“The guy was coming right at him and he kind of threw it off his back foot. Some of it is just timing. We’ve just got to keep getting better and keep working on stuff. I felt good going into the game with what we were doing passing game-wise and how we were throwing the ball around. Even though Jarvis (Landry) and DeVante (Parker) missed some time in practice, I still felt good about it; but we just weren’t crisp. We weren’t clicking.”
That would ordinarily be frustrating because, The Miami Herald has learned, the Dolphins do practice. They’ve been working on this stuff. Walking through this stuff. Holding meetings about this stuff. Correcting this stuff.
And yet when the lights came on and the game began, all the stuff that got practiced and walked-through and corrected still resulted in mistakes.
And the mistakes were by, well, everybody.
The offensive line mistakes were more physical than they were mental. Oh, there were mental mistakes up there as well. But the offensive line was mostly manhandled by the New York Jets on Sunday.
And that basically shut down the running game that features Jay Ajayi.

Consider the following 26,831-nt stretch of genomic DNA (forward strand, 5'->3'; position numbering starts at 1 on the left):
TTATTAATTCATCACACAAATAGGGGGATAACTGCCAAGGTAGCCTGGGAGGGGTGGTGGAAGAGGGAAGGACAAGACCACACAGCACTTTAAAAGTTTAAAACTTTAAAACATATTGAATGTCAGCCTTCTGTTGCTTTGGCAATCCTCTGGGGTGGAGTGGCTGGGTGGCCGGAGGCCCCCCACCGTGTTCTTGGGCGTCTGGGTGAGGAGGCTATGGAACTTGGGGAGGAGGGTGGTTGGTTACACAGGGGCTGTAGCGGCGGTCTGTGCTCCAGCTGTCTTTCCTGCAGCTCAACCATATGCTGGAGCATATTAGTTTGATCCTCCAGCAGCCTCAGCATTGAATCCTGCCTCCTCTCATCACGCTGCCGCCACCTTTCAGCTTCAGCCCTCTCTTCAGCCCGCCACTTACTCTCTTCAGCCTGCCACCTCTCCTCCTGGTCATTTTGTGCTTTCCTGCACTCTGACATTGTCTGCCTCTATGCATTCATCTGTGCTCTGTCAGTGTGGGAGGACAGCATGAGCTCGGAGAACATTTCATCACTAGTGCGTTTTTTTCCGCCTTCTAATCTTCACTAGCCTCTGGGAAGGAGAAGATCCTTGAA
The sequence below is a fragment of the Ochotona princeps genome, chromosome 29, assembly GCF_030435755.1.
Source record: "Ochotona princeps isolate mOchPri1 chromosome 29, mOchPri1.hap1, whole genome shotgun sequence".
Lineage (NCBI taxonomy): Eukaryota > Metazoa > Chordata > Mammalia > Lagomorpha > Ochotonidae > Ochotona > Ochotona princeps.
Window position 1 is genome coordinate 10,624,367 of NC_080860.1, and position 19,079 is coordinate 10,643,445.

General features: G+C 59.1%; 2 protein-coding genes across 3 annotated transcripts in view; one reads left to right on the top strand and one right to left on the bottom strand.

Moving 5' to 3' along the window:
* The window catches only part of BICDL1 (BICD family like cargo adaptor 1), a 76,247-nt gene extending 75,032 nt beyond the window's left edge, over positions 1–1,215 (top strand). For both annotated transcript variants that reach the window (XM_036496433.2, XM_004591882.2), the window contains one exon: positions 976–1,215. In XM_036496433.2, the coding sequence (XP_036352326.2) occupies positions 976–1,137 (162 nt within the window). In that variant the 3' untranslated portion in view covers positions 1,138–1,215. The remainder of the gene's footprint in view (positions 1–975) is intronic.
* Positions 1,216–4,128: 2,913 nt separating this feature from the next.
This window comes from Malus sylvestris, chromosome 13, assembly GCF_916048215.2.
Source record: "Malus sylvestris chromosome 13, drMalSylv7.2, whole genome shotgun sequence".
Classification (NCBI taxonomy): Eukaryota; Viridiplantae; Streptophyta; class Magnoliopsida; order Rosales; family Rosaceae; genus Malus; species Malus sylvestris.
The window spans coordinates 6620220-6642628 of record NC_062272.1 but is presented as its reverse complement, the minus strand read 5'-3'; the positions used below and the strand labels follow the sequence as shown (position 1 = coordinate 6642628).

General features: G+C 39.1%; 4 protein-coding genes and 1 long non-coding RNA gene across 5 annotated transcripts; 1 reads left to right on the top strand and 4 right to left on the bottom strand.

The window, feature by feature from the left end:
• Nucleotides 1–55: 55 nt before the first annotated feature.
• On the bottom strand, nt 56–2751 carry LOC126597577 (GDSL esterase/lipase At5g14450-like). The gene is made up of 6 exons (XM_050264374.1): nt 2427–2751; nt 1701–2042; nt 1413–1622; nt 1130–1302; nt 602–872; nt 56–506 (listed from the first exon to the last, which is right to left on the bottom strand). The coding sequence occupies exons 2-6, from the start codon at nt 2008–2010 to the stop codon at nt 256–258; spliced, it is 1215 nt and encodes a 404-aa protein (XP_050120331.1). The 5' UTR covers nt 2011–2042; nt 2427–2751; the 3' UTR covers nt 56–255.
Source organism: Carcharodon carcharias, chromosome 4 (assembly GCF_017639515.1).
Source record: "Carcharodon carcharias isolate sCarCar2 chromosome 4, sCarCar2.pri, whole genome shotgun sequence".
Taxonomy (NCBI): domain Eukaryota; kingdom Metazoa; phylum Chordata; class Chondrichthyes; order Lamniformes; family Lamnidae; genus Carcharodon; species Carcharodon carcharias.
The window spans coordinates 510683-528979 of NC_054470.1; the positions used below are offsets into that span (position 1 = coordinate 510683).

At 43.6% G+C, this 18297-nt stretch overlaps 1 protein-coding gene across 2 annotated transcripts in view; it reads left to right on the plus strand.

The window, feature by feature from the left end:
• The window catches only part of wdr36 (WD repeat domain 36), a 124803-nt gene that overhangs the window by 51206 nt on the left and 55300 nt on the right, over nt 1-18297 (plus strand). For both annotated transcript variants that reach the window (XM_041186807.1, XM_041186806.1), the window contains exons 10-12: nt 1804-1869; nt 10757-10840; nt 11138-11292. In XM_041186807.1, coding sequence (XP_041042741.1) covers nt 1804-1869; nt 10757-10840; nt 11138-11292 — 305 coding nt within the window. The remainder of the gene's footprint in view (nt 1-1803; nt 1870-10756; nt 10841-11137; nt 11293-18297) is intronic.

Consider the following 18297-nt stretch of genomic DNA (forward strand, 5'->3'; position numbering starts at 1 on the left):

And that made the offense one-dimensional, relying almost exclusively on pass plays.
That would be fine if that one dimension -- the Dolphins passing game -- was humming on all cylinders. If all the receivers were recognizing the zone coverages they could find open spaces. But the receivers didn’t seem to do that quickly enough.
And when a defense isn’t forced to abandon its zone coverages, which the Jets were not forced to because the Dolphins didn’t win often enough, then the tight end becomes something of a non-factor in both the passing game and running game.
That means big-time offseason addition Julius Thomas has become a non-factor.
“We haven’t gotten the coverages that make him a difference maker,” Gase admitted. “It might be part of the reasons why we’re not getting it. When you flex him out and you put a safety or linebacker on him, that’s an advantage for us. But we really haven’t seen that. We’ve seen a lot of zone coverage. If we’re more efficient in the passing game, maybe we start seeing some things where it’s too high and now we can get Jay (Ajayi) going.